Auto analyst Mathias Schmidt tells the Financial Times that sales of battery-electric cars in Europe and the UK were higher than sales of diesel-powered cars for the first time in December. “The diesel death march has been playing on repeat since September 2015 when ‘Dieselgate’ was first unveiled — causing VW to draw up the first plans of the ID.3 within 30 days of the scandal coming to light,” he said. The December data indicates 176,000 battery electric vehicles were sold in December — 6% more than in December, 2020 — as opposed to 160,000 diesels.

The Financial Times goes to some lengths to point out to its readers that the boom in electric cars is largely attributable to generous government subsidies and draconian emissions rules that force manufacturers to build low and zero emissions cars. That approach, of course, is anathema to “free market” advocates. If it weren’t for the fact that the world is hurtling toward a climate catastrophe of unimaginable proportions, such market machinations might be condemned and rightfully so.

The Financial Times reports the German government is about to revisit the wisdom of tax credits for diesel fuel that make it 14 cents per liter cheaper than premium gasoline. The love affair with diesel in Europe began after the OPEC oil embargoes in the 1970s.

Diesel engines do squeeze more miles out of a gallon of fuel than gasoline engines, and so there was a reason to promote the sale of diesel-powered vehicles at that time. The mechanism most countries chose was to increase taxes on gasoline and decrease taxes on diesel fuel. The justification for doing that has long since evaporated, however.

According to SwissInfo, sales of electric vehicles — including plug-in hybrids and conventional hybrids — reached a “tipping point” in 2021, particularly at the end of the year. For the period from September to November, fully electric vehicles accounted for 18.3% of new registrations. Including plug-in hybrids, that figure rose to 28% according to the Touring Club Switzerland. The Tesla Model 3 leads all other EV models in sales in Switzerland. The Volkswagen ID.3 is in second place, with less than half as many cars sold.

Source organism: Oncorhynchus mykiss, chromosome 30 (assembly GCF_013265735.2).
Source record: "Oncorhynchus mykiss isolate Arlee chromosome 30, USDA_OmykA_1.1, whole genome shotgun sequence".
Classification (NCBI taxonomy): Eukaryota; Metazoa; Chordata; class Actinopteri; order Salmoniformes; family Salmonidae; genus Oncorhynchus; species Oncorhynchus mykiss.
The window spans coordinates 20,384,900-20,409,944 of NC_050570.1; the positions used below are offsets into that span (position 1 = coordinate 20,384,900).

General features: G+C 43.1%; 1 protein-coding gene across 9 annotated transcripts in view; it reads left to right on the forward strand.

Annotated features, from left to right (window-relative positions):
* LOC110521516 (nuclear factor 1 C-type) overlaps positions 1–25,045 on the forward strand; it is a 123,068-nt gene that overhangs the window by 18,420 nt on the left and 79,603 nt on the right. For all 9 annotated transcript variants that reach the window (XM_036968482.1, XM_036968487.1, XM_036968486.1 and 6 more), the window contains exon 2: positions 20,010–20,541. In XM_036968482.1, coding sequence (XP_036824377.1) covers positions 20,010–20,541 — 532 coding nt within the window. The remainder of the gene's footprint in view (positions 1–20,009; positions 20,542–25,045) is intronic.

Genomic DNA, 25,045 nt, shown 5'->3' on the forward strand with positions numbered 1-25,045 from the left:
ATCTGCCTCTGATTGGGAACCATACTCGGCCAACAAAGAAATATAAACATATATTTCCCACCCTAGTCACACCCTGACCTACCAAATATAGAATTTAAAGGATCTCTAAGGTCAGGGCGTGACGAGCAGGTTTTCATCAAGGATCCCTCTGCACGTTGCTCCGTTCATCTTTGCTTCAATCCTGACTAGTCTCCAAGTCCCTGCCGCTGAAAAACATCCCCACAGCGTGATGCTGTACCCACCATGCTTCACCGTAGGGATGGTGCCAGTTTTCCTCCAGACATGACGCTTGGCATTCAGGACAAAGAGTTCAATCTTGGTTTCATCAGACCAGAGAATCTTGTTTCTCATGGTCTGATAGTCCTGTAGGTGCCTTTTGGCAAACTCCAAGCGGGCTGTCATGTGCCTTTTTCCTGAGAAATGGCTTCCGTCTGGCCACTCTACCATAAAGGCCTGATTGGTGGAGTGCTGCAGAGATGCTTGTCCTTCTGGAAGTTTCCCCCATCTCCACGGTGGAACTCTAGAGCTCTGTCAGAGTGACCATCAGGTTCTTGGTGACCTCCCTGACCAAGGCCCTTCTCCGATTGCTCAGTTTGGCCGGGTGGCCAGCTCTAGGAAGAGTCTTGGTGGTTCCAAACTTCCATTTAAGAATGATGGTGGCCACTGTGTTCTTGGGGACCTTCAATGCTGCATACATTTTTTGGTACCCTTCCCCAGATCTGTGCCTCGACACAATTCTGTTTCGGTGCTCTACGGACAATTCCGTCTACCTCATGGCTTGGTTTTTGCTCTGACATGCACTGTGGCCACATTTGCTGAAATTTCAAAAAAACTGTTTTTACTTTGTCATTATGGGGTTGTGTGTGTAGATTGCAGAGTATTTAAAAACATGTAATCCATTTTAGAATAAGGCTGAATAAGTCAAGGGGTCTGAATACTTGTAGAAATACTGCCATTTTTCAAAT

“Given the ongoing technological advancements, increased social acceptance and the ever-increasing choice of electric vehicle models, the development of electromobility is progressing faster than expected. The 50%-mark for fully electric vehicles, which most experts expected only around 2030, should therefore be reached significantly faster than expected,” TCS said.

While Switzerland’s EV charging infrastructure is on par with that in other European countries — a total of 8,497 public charging stations were available across Switzerland as of the end of 2021 — there are still too few chargers available for apartment dwellers and those who park on the street. “The hurdles for home charging are still too high for tenants, owners of apartments and residents who park on the streets,” says Krispin Romang, managing director of the Swiss eMobility association.

Switzerland is implementing new laws designed to slash carbon emissions by 50% in 2030 as compared to 1990. They include tightening tailpipe emission standards to make them similar to those imposed by the EU. Fines imposed by the new law will be used to pay for charging infrastructure upgrades.

The Takeaway

The Financial Times may harrumph about government subsidies and regulations, but they are working. If they smack of socialism to some, so be it. Socialism is preferable to extinction any day.

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Extreme E Sustainability Award Goes to Team X44 (Video)



X44 have become the first winners of the Extreme E Sustainability Award after topping the standings in the series’ inaugural Count Us In Challenge. The Extreme E Count Us In Challenge is a simple way for people to take practical and impactful steps that reduce their carbon footprint — and challenge governments, cities, and businesses to accelerate progress on climate action.

Extreme E aims to accelerate the adoption of clean and electrified transport to help protect people and the planet, with the Extreme E Count Us In Challenge also supporting the UN’s Race To Zero campaign. Race to Zero is a global campaign to rally leadership and support from businesses, cities, regions, investors for a healthy, resilient, zero carbon recovery that prevents future threats, creates decent jobs, and unlocks inclusive, sustainable growth.

Extreme E is a challenging racing expedition, a global odyssey, taking 100% electric SUVs to extreme environments. They have a single goal in mind — to highlight the destruction of our planet and to inspire people, companies, and locations to urgently change course and go on the positive journey we must all take. The racing series hopes to inspire everyone to change course for the good of our home planet.

Fans vote for the Extreme E Sustainability Award by supporting their favorite team through making healthier lifestyle choices for themselves and the planet. They set up a profile with Count Us In to keep track of the carbon they are saving. The tracking also adds steps to all the steps people make on the Extreme E platform.